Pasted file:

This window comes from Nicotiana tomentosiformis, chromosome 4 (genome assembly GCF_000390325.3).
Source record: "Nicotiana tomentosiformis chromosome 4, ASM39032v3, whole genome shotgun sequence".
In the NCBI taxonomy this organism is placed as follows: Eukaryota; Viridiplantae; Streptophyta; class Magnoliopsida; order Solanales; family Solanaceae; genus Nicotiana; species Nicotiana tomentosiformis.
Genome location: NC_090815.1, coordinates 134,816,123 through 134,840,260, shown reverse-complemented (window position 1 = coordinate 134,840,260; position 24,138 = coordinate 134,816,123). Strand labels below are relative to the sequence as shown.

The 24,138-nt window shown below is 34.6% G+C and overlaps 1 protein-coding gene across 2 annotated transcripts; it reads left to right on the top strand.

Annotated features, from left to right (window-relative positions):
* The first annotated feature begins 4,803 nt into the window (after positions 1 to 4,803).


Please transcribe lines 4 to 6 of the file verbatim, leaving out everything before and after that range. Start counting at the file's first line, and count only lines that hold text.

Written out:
Genome location: NC_090815.1, coordinates 134,816,123 through 134,840,260, shown reverse-complemented (window position 1 = coordinate 134,840,260; position 24,138 = coordinate 134,816,123). Strand labels below are relative to the sequence as shown.

The 24,138-nt window shown below is 34.6% G+C and overlaps 1 protein-coding gene across 2 annotated transcripts; it reads left to right on the top strand.

Annotated features, from left to right (window-relative positions):